Kubernetes capabilities are available as part of Red Hat Enterprise Linux Atomic Host.
Many Red Hat Enterprise Linux customers can leverage containers technology today and now have support for Docker containers in Red Hat Enterprise Linux 7. Those customers who also are entitled to Red Hat Enterprise Linux Atomic Host also gain access to Kubernetes orchestration and scheduling tools. Kubernetes provides new options for those customers to manage a Docker containerized environment.
Container orchestration technologies will be developed upstream in their respective projects, such as Kubernetes, the Docker project, and Apache Mesos. These technologies are critical for Red Hat customers, as they increasingly adopt Linux containers for their cloud application environments. These upstream technologies will most likely be incorporated in Red Hat commercial products down the road, as is the case with much of our upstream work.
Apache Mesos is a manages resources in a cluster to simplify the complexity of running applications on a shared pool of servers. Mesos is being closely looked at for the scheduling benefits it brings, with discussion about adding Mesos scheduling as a plugin to Kubernetes.
Red Hat development teams have investigated and continue to evaluate new tools coming from Docker and the ISV community. Related projects and tools like Docker libswarm, Apache Mesos, Yarn, Fleet and more are driving rapid innovation in this space. Our collaboration with Google does not preclude Red Hat from also collaborating with these other upstream communities and potentially integrating additional tools & capabilities into our commercial products and services. We felt that at this time that initiating a focused collaboration upstream around Kubernetes, and Project Atomic made sense and that Google’s container capabilities and focus made this even more compelling.
Google launched the Kubernetes project to enable users to easily manage, monitor and control containerized application deployments across a large cluster of container hosts. The project benefits from Google’s vast knowledge of running containers at scale in their own datacenters. Given the strong alignment between the goals of the Kubernetes project and the goals of Project Atomic and Red Hat in general, we felt that collaborating with Google made sense. The early traction we’ve seen in the Kubernetes community combined with Google’s commitment to the project were also key factors.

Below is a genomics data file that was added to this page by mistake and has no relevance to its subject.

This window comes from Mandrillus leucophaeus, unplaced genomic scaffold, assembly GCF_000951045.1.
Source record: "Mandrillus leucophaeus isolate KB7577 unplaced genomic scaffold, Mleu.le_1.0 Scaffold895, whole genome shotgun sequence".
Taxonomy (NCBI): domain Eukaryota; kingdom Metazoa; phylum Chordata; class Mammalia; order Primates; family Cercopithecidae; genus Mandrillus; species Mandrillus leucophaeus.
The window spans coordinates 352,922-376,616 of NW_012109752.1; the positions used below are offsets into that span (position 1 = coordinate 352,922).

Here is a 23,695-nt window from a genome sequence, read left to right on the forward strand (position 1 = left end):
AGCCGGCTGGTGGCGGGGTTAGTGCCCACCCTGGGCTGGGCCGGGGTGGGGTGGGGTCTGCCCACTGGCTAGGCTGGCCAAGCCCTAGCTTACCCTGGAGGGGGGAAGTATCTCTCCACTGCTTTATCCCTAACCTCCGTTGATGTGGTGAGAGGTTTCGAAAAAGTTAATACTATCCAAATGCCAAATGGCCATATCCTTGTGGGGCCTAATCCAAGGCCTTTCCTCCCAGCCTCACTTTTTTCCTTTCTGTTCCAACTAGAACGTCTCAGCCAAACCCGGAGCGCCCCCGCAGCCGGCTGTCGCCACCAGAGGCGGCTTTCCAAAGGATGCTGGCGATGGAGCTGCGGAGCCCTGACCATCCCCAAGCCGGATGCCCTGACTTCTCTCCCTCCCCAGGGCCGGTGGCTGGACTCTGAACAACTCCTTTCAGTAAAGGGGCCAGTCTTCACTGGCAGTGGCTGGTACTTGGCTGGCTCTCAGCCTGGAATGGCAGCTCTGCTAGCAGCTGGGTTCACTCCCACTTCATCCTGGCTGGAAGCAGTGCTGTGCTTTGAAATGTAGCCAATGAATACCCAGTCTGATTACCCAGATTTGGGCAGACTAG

Red Hat announced support for the Docker container format in Red Hat Enterprise Linux 7 and launched Project Atomic to redefine the operating system for the shift to application-centric IT and provide a new lightweight container host. In most use cases, the requirement to orchestrate and manage containers at scale, across multiple hosts is critical. The Kubernetes project, launched by Google, combined with work we are doing in Project Atomic, Red Hat Enterprise Linux and related products and projects will address this requirement.
Google recently released a container orchestration open-source project, Kubernetes, which has received significant interest from the open source community and early adopter users. Red Hat announced our involvement in the Kubernetes project and, in addition, that we have enabled early access for select customers to Red Hat Enterprise Linux 7 Atomic Host on the Google Cloud. There were three key announcements from Google and Red Hat:
While application-centric deployment and application density are two of the hallmarks of Linux containers, enterprises need better ways of managing distributed components across varied infrastructure to maximize their investment of running large-scale container deployments. Applications composed of different services should still be managed as a single application instance in most cases.
Google Kubernetes is an orchestration framework for managing clusters of containers, particularly useful for horizontal scaling of application components and interconnecting multiple layers of application stacks.
Through collaboration with Google in the Kubernetes project, Red Hat Enterprise Linux Atomic Host integrates the Kubernetes cluster orchestration framework into its container stack providing a layer over the infrastructure to allow for this type of management. This allows enterprises to build composite applications by orchestrating multiple containers as microservices on a single host instance.
Red Hat and Google are collaborating to tackle the challenge of how to manage application containers at scale, across hundreds or thousands of hosts. In June, Google unveiled the Kubernetes open source project for container management. Red Hat joined the Kubernetes community and has become a core committer to the project to help Red Hat customers to orchestrate containers across multiple hosts, running on-premise, in the Google Cloud or in other public or private clouds.